Professors Allen Rostron and Nancy Levit of UMKC have posted to SSRN their latest, annual update to their definitive guide on submitting articles to law reviews and journals. In case you didn't already know, their article provides detailed information on which journals are no longer accepting articles, which ones still are, their preferred submission procedure (i.e. e-mail, ExpressO, Scholastica, or regular mail), lists of specialty law reviews, special formatting requirements, etc.
If you're going to be submitting an article for publication in the near future, you should read this article. Check it out here.
Saturday, July 29, 2017
From the ABAJournal blog:
F. Lee Bailey is broke and working as a consultant above the hair salon of his girlfriend.
The Washington Post has that summary of Bailey’s life, gleaned from a profile in Town & Country magazine. Bailey was one of the lawyers on O.J. Simpson’s defense team in 1995 when the former National Football League superstar was acquitted of the murder of his ex-wife, Nicole Brown Simpson, and her friend, Ron Goldman.
Bailey, 83, was disbarred for his handling of stock owned by a drug-smuggler client and filed for bankruptcy in 2016. He filed for bankruptcy again in June to create a payment plan for debts he couldn’t discharge in last year’s bankruptcy, the Bangor (Maine) Daily News reported.
Today, he lives with hairstylist Debbie Elliott, his girlfriend of seven years, and runs a consulting business above the salon in Yarmouth, Maine.
The consulting business is called Bailey & Elliott. The business website says services include advice on starting a new company and raising funds, evaluating corporate operations, and troubleshooting problems. Guidance on polygraph testing is also offered.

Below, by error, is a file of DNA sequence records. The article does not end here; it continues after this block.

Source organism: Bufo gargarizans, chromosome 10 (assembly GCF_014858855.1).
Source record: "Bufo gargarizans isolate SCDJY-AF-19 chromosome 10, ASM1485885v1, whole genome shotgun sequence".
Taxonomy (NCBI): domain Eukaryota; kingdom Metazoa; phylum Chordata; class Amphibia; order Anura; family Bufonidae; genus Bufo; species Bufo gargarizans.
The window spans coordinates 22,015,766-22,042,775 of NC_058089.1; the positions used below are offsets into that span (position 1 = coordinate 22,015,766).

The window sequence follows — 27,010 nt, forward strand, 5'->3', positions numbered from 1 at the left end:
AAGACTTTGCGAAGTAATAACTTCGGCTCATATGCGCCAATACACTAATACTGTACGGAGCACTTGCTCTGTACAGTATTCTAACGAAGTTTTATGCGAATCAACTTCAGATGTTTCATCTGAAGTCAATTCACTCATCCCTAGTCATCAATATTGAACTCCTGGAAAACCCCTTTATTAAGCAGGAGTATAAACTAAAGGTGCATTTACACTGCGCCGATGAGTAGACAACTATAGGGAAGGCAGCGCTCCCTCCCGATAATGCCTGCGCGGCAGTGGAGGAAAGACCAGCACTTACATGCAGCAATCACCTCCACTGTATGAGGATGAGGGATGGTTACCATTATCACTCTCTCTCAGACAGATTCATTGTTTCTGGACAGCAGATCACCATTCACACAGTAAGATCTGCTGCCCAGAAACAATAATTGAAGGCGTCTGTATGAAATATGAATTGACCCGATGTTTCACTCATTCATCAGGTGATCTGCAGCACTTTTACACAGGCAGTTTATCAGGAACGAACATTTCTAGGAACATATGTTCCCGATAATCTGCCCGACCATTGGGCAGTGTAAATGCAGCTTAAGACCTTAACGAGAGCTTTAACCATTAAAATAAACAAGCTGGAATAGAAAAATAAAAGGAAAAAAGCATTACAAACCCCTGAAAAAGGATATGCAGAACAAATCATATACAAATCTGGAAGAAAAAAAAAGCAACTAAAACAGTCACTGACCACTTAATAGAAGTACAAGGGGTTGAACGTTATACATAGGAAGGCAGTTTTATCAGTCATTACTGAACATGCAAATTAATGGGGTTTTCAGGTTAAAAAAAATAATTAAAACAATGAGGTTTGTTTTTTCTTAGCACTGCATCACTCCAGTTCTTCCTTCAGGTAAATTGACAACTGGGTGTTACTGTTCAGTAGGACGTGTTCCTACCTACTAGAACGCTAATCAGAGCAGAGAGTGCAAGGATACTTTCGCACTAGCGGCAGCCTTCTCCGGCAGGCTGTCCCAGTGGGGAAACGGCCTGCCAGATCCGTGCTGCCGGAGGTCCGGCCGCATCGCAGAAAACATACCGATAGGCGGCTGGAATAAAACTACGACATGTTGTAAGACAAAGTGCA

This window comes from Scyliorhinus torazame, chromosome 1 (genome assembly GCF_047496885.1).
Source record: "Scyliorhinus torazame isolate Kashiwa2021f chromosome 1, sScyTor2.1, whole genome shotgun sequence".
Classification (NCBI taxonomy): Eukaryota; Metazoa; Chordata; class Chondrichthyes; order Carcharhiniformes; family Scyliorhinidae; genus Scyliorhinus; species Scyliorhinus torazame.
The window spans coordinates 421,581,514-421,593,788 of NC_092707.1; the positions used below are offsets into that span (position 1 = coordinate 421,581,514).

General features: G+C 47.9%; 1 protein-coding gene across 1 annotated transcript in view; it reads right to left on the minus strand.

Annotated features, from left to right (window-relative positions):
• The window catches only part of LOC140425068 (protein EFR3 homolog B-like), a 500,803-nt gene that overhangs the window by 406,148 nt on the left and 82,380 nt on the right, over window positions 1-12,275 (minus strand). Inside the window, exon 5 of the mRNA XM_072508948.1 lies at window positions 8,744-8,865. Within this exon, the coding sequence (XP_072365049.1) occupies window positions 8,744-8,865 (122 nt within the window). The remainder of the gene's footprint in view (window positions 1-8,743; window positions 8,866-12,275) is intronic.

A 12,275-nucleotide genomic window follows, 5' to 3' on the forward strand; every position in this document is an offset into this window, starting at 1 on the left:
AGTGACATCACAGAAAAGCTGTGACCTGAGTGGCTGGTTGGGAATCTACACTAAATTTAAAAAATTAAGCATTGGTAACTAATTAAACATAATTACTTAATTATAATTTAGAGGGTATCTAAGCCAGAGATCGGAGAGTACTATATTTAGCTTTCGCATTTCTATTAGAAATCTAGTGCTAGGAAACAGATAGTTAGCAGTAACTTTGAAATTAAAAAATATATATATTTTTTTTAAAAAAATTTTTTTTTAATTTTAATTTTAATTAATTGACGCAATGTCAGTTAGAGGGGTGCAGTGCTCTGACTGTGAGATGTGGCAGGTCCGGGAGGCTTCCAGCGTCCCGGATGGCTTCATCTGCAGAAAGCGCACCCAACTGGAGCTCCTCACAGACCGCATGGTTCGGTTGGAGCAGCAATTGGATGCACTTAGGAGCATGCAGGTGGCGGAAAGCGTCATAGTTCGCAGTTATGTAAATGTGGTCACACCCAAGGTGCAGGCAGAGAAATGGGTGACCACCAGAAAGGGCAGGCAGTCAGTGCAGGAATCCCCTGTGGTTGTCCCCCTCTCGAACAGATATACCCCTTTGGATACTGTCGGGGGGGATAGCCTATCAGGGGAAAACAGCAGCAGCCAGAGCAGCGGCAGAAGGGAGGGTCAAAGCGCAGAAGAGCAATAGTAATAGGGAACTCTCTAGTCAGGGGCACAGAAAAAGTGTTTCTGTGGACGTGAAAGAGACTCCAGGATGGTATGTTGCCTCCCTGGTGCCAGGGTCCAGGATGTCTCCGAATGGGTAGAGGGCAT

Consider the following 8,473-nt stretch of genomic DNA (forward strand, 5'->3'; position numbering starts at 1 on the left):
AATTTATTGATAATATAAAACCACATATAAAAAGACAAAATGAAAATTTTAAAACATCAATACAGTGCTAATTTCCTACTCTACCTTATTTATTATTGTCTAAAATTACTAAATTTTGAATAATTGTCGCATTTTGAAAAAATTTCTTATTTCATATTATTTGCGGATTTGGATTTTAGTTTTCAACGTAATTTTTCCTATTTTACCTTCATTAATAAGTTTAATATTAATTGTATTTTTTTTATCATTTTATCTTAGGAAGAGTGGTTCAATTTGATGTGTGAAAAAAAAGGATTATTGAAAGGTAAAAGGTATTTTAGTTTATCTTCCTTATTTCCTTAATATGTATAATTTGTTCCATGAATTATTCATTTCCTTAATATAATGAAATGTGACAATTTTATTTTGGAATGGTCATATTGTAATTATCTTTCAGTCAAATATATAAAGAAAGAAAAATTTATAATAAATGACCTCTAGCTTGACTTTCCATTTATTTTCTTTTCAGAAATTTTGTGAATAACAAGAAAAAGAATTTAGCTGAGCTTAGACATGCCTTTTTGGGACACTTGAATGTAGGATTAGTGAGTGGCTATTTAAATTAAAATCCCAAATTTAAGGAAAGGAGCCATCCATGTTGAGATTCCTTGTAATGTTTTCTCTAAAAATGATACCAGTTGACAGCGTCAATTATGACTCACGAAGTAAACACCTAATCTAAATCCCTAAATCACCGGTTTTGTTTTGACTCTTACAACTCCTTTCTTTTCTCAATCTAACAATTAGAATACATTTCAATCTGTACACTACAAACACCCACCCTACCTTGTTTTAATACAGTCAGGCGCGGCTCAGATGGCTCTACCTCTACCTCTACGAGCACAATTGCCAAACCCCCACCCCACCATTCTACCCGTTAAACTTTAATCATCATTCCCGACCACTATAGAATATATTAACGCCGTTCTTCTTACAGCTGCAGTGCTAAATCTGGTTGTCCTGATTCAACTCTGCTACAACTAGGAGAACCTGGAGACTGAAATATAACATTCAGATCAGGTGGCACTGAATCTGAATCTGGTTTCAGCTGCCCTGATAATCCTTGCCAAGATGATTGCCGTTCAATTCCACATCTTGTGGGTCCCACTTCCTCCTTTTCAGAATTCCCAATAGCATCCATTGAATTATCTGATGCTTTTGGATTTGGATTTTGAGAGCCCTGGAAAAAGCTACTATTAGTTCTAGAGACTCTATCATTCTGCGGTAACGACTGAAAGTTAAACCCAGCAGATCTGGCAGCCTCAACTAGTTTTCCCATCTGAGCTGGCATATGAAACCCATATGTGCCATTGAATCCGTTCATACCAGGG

You can read more here.
Friday, July 28, 2017
Law firm fills "skills gap" left by law schools by sending summer associates to "business boot camp"
This story from the Pennsylvania based The Legal Intelligencer discusses a program implemented by the firm Montgomery McCracken to fill a "skills gap" left by law schools in training students how to develop new business and cross-sell the firm's other services. Several years ago, the legal press reported on a few white-shoe Wall Street law firms that were sending their associates to business school to better service clients by helping these associates understand the business perspectives of their clients through training in finance, economics and other basic business courses (here, here and here). But this new program seems to have a slightly different focus, i.e. helping new lawyers developing the skills needed to develop a book of business for their firm. The Legal Intelligencer explains further:
Mara Smith, an aspiring lawyer who just took the bar exam, said her summer associate experience set her apart from classmates. But it wasn't the legal work that did so.
"Everybody at every law school knows how to write a memo, knows how to do basic research, knows how to file a motion," said Smith, a graduate of Drexel University's Thomas R. Kline School of Law. "It's that exposure to the business development portion of it that I think shocks a lot of people when they get into firms."
Smith was part of the first class of summer associates at Montgomery McCracken Walker & Rhoads to complete a business development project, where they learn how to reach new clients and cross-sell their firm's services. The program was in its second year this summer.
The firm wanted a way to impress upon young lawyers the importance of business development and networking, said Michael Epstein, chair of its hiring committee, and "the sooner, the better." The marketing department and librarians played a major role in shaping the program, he said.
Each summer associate is assigned to a potential client to research thoroughly—their business model, leadership, outside counsel, prospective legal needs and who at Montgomery McCracken could fulfill those needs.
"At the conclusion of the research, we knew these companies, their litigation histories, deal flow, law firms they were using, key board members, who general counsel were," Epstein said. "It certainly led to follow-up meetings and follow-up discussions internally and externally."
You can read the entire story here.
A D.C. Bar task force is proposing relaxing admissions standards for graduates of non-ABA accredited schools. (“relaxing” is my editorial interpretation):
Under existing D.C. Court of Appeals Rule 46 governing admission to the D.C. Bar, graduates from non-ABA approved law schools — a category that includes graduates of foreign law schools may qualify for admission to the D.C. Bar by first completing 26 additional credit hours of education at an ABA-approved law school. The additional credit hours must be in subjects tested on the Uniform Bar Exam (“UBE”).